When trainer Robert Garcia, a former world champion during the 1990s was asked if in excess of 100 gyms exist in the area, he wasn’t hesitant.

    “Without a doubt there’s that many,” said Garcia whose gym in Riverside harbors about three dozen prizefighters. “I can’t remember another time where there were this many gyms.”

    Boxing for money has been the world’s oldest sport; probably even pre-dating horseracing. It has always been around and will always be around because fighting has always attracted interest.

    If a person can’t see that plain truth, well, I invite you come along with me to visit most of these gyms because if you tried visiting all of them it would take months. It’s a fact: boxing has not died nor is it dying, it has grown to an incredibly monstrous size.

    Media Coverage

    Since the arrival of the 21st century a number of changes on how people can read or watch prizefighting have emerged including boxing web sites, boxing apps, and streaming. With those different forms of coverage, boxing has seen the arrival of money-backed streaming companies like ESPN+, DAZN and UFC Fight Pass join the boxing party by investing millions of dollars.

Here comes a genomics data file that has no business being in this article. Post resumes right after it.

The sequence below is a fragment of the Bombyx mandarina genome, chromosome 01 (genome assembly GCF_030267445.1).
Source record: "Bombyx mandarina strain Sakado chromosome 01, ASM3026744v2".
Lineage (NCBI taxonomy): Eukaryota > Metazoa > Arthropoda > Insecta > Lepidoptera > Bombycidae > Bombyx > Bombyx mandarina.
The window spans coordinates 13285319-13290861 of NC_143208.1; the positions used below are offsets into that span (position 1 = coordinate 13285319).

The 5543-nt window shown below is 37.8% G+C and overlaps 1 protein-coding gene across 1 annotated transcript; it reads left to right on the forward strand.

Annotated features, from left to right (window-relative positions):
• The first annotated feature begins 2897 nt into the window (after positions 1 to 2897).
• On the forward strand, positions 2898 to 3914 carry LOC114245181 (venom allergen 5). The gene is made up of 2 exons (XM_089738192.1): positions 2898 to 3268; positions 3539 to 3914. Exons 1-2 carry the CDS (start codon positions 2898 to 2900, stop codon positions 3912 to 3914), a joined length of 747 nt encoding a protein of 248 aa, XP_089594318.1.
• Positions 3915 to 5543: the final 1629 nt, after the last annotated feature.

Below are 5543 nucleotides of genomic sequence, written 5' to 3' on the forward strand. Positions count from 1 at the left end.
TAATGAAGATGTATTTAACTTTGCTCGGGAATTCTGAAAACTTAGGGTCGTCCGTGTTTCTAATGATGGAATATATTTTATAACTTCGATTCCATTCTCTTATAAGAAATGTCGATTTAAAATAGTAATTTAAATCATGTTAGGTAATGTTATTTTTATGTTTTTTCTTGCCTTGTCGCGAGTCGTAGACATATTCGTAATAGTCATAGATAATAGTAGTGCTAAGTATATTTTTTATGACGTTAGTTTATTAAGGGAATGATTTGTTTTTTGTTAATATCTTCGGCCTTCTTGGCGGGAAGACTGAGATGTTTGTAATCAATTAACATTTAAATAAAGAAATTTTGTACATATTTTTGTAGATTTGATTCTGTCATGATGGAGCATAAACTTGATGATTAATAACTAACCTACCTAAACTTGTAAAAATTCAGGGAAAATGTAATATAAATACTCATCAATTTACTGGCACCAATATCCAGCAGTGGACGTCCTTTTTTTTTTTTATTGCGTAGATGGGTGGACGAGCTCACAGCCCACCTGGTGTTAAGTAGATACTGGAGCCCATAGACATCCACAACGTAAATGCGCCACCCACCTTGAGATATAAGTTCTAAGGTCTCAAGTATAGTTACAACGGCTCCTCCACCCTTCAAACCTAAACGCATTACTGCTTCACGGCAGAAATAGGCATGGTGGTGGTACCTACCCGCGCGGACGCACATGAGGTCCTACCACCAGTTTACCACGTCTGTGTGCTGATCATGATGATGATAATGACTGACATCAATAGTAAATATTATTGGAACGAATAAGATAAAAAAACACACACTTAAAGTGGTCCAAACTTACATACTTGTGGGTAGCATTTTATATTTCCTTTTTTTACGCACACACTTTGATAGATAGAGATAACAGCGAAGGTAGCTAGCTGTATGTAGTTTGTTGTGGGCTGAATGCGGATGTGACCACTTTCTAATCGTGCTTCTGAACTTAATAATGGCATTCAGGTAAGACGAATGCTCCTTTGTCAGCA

And when you include already involved television networks like Showtime, FOX and ESPN, you can see that they are not involved for charity. That’s not how capitalism works.

    It’s pretty evident that boxing is growing and those participating are growing with it.

    Who would have thought a boxing writer like me could survive financially by writing stories for web sites? After 30 years writing for newspapers these last five years have been web driven boxing sites that kept the sport at a level never seen before. Newspapers are missing the boat.

    We are without a doubt in the "diamond era" of boxing.

    Photo: Mikey Garcia and friends at the Robert Garcia Boxing Academy

    Fights to Watch

    Thurs. UFC Fight Pass 6 p.m. PT - Toka Kahn Clary (26-2) vs Irvin Gonzalez (12-1).

    Fri. Facebook 5 p.m. - Ferdinand Kerobyan (11-1) vs Oscar Molina (13-2-1).

    Sat. ESPN+ 1 p.m. PT - Vasyl Lomachenko (13-1) vs Luke Campbell (20-2).

    Sat. FOX 5 p.m. PT - Erislandy Lara (25-3-3) vs Ramon Alvarez (28-7-3).

    Check out more boxing news on video at The Boxing Channel